Just what makes a proper hamburger?
I would argue it’s all about proportion.
The proper proportion of meat to bun, of meat to cheese, and of condiments to the whole Magillicuddy.
Good beef is essential,* of course, but it has to be properly seasoned and seared. We all know searing is what gives the meat that crispy, caramelized char, that provides the right resistance and sweetness to every bite.
Then there is the seasoning. We all like it but often don’t know what separates the excellent from the also-rans. A goodly amount of salt is essential per patty, as is a couple of healthy grinds of good black pepper. Seasoning is like great sex — sometimes it takes you by surprise because you don’t notice it until it’s all over, and sometimes you’re tingling from it from nibble to nibble. Does that make any sense?
Josh Ozersky — the man who wrote the book on these things — argues that there can be but one type of cheese lovingly melted over ground steer meat, but your favorite might be anything that doesn’t look like a Velveeta loaf — be it his creamy American, sharp cheddar or even a nutty Gruyere or blue — and any of those will do quite nicely, thank you. Although when you think about it for a minute, you realize a sharp, tangy blue often obliterates the taste of the meat…but such quibbles are minor and such disagreements fade at the first umami-charged bite.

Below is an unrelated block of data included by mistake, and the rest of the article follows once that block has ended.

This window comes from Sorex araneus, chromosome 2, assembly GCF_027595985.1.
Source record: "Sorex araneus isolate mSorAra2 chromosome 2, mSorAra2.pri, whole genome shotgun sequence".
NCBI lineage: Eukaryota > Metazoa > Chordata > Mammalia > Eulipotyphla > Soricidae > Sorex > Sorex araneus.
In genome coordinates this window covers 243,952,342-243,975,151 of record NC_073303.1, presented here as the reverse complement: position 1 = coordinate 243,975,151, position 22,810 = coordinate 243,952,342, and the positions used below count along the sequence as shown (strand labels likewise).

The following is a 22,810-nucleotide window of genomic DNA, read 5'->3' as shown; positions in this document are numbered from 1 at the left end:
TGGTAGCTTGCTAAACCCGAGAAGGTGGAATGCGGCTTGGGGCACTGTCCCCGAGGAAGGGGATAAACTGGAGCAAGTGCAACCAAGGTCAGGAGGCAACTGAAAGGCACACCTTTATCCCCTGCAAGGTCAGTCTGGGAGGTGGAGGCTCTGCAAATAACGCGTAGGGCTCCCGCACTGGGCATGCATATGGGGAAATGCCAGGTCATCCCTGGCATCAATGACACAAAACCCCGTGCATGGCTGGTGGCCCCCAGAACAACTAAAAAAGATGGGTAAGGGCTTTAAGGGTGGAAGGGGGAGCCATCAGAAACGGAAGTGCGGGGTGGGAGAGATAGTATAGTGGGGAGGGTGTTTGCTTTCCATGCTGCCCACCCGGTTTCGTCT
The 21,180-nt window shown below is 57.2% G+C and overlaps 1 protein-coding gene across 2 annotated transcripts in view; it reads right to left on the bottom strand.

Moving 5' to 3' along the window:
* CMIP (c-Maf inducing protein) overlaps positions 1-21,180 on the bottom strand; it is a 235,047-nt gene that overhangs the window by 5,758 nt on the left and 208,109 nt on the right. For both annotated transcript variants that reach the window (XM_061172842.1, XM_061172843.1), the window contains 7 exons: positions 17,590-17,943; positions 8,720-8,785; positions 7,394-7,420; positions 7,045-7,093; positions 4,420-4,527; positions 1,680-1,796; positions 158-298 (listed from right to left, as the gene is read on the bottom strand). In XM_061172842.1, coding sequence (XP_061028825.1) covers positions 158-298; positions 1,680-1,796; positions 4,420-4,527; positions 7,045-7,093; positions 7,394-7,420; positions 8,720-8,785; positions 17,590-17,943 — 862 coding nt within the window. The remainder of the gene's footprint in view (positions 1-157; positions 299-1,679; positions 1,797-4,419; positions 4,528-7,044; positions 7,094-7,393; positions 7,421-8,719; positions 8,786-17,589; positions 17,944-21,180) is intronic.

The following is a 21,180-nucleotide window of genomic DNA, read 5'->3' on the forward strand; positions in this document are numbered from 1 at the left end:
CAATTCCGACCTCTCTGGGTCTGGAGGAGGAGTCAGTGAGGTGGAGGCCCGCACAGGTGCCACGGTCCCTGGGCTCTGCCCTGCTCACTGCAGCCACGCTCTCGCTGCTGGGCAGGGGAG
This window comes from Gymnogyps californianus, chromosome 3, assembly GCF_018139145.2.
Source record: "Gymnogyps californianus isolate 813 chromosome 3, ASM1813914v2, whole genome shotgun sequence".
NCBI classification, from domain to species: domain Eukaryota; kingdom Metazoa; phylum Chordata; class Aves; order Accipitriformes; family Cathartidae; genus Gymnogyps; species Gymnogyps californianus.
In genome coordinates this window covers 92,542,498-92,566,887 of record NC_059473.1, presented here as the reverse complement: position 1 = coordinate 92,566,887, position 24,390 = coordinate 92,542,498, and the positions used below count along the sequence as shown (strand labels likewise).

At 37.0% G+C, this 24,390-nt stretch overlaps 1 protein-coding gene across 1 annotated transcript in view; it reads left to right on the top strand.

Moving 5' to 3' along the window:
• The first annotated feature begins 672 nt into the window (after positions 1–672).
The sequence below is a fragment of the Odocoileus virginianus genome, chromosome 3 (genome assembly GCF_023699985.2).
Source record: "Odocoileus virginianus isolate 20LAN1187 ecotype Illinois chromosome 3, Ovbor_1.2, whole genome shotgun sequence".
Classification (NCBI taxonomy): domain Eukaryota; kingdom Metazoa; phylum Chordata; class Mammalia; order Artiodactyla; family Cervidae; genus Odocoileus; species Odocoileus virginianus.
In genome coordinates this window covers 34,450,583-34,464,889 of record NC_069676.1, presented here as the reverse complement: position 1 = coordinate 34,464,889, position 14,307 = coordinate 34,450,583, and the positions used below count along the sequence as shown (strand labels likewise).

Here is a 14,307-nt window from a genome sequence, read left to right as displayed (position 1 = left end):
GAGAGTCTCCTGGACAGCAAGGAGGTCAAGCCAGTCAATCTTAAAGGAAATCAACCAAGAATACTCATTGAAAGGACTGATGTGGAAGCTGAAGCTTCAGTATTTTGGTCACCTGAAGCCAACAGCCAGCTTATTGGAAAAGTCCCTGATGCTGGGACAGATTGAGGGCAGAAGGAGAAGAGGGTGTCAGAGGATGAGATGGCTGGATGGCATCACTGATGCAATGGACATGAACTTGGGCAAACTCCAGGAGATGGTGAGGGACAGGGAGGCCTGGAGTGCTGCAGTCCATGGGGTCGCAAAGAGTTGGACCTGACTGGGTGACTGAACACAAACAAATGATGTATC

The bun must be soft an squishy and slightly toasted (that caramelized thing again) and onions are are a must — either in raw or relish form. I would also argue that sweet relish — like that dressing on the burger above — also helps to set off the savoriness of the charred beef — but that is a personal approach and not one I can force feed you.
You have your favorites, as we all do, but have you ever thought about why your favorite burger has attained its exalted status in your brain and mouth?
Do yourself a favor and think about it, then try to guess the burger above — a cheeseburger from a chain I had written-off years ago. It was all that a burger should be — ground perfectly (not too fine, not too coarse) — and tasted like one you would proudly take off your backyard grill.
To say it blew me away would be an understatement.
Wonders never cease….but take one bite out of the beauty above and you might find that In-N-Out suddenly doesn’t look (or taste) as good as you thought.
* Laurent Tourondel, a chef who knows a thing or two about such things, uses something he calls prime, “double way” chuck in his grind — something we’re struggling to define even as we type this.